fWH n where H," is the strength of the magnetic field at, for example, the

point designated by the flux line 45. Frequency)" may have any value to the limit that f Y.\u n where 7 is the gyromagnetic ratio of sodium.

Within these limits all of the atoms in the formations lighter than sodium exhibiting an electromagnetic moment within the radius of flux line 45 will be excited at its resonant frequency. In general, atoms having an even number of protons and an even number of neutrons in the nucleus exhibit an electromagnetic moment. However, hydrogen is the only atom lighter than sodium having a magnetic moment occurring in the formations in significant quantities so that interference from other atoms, when excitation is limited as above indicated, will be negligible. Hydrogen has the highest gyromagnetic ratio of any element, the gyromagnetic ratios decreasing generally in accordance with the location of the element in the atomic scale. Thus by limiting the excitation frequency band at one limit in dependence upon the maximum field strength in the formations and at the other limit in dependence upon the gyromagnetic ratio of sodium, it is assured that any sensible reaction will be due substantially entirely to hydrogen atoms.

In one form of the invention the transmitter 16 applies a signal to coil of specified frequency components or all frequencies between the frequency limits f and j of Equations (2) and (4). A signal of the latter nature will hereinafter be referred to as a white noise" signal.

Further in accordance with the invention and as illustrated in FIG. 2, a pulse 30 of alternating current from transmitter 16 is applied to coil 15 for a first period I. The signal is then suddenly removed. After a predetermined time interval -r a second signal 31 of like character is applied for a like period t. Thereafter and following pulse 30 by a time T a third pulse 32 is applied for alike period r. Following application of pulse 32 by the time interval 1- there appears, as an induced voltage in the coil 15, a signal pulse 33 made up of frequencies f-f' appearing in time symmetrically with respect to the time 1- after pulse 32. Such induced signals are applied from the transmitreceive switch to the broad band amplifier 18. The band width of amplifier 18 is at least equal to f-j or may be tuned to said above-mentioned specified frequency components. In one of the averaging circuits, for example averaging circuit 19, there isproduced a voltage proportional to the amplitude of pulse 33, the latter voltage being transmitted by way of channel 21 to recorder 23 where variations in this amplitude appear as trace 3,6.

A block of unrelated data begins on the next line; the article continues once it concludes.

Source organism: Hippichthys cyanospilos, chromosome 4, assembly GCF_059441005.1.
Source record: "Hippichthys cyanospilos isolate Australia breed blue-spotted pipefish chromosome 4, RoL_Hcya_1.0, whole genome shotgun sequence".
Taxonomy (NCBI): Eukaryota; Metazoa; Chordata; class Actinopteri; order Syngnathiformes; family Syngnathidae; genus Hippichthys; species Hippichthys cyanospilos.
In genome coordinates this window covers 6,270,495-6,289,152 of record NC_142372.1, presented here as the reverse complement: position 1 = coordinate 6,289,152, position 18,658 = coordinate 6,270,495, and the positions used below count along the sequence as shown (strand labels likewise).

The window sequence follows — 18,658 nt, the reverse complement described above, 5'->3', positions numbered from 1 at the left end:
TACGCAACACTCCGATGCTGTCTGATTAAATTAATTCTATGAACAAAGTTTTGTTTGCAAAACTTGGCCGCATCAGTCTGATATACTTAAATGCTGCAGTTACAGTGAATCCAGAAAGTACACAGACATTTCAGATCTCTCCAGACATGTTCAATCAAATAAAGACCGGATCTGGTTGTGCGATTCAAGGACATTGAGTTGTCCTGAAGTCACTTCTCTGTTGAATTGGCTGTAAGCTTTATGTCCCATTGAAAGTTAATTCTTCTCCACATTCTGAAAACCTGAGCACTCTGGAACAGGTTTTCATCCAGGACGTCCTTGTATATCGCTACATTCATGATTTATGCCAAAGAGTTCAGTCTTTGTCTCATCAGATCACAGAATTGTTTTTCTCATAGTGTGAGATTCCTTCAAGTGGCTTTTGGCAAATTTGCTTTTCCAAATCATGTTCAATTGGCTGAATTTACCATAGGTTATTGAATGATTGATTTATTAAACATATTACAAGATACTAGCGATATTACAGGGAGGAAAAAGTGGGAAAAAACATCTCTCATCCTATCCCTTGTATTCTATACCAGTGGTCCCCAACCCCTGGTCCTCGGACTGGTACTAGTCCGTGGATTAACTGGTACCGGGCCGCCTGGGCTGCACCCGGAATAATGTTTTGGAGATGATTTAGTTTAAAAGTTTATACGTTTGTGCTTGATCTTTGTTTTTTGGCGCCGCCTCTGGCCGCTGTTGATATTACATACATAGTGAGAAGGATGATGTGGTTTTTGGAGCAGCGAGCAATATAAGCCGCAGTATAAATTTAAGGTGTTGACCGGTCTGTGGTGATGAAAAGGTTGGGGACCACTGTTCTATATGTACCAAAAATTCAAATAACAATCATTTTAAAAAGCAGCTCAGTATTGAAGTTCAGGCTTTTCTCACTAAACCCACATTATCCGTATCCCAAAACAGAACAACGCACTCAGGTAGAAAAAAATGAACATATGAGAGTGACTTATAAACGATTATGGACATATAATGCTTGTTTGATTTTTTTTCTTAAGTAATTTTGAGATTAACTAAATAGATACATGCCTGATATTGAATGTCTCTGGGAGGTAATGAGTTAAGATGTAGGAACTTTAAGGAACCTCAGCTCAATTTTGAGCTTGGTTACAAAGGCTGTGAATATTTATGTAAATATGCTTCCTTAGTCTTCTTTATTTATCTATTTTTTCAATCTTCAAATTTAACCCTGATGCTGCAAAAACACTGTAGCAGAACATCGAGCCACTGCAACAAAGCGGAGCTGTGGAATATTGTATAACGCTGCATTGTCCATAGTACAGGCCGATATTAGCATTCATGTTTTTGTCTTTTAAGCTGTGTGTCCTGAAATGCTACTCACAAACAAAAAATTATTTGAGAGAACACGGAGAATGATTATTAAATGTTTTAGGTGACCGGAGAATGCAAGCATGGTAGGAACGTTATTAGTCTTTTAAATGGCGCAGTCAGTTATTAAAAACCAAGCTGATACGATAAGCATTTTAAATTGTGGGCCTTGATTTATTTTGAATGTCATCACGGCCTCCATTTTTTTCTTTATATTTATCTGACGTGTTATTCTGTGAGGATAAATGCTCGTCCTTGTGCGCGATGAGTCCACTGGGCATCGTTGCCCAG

In another sequence of operations a'first pulse 40 is applied. After a time 1- a second pulse 41 is applied. At a time 7" after pulse 40 a third pulse 42 is applied, time T" being larger than T. Following pulse 42 there appears in coil 15 an induced voltage pulse 43 having an amplitude different from the pulse 33 by reason of the difference in times T and T". The pulse 43 is applied to amplifier 18 and is averaged in circuit to produce a voltage proportional to the magnitude of pulse 43. The latter voltage is transmitted by way of channel 22 to the surface recorder 23 and it appears as trace 37. The amplitudes of the latter voltages, the times T and T" and the longitudinal relaxation time of the hydrogen atoms are related by the following expression:

A /A =T-T'/T (5) By switching the amplifier 18 from averaging circuit 19 to averaging circuit 20 in accordance with a preselected program of pulse transmission controlled by the system of 24, as is well understood by those skilled in the art, the traces 36 and 37 will provide a continuous indication of variations with depth in the parameters required for calculation of the longitudinal relaxation time T As shown in FIG. 1, the traces 36 and 37 are continuous and they serve to produce indications of the magnitudes of the detected signals at the various measuring levels in the well bore. As well understood by those skilled in the art, recorders 23 utilized for the measurement of subsurface characteristics in a well bore, in general, include a drive for the chart for moving it in correlation with the depths of the instrument in the well bore. Such arrangements may be utilized for the recorders 23 or other means may be utilized in order that the continuous records 36 and 37 will, as indicated above, be established in correlation with the zones in which the measurements have been made. Of course, if desired, circuit means may be provided for carrying out the computation indicated by Equation (5). However for delineation of hydrogen-bearing formations, the two traces 36 and 37, which are respectively representative of variations in the amplitudes A and A,;,, will be found useful.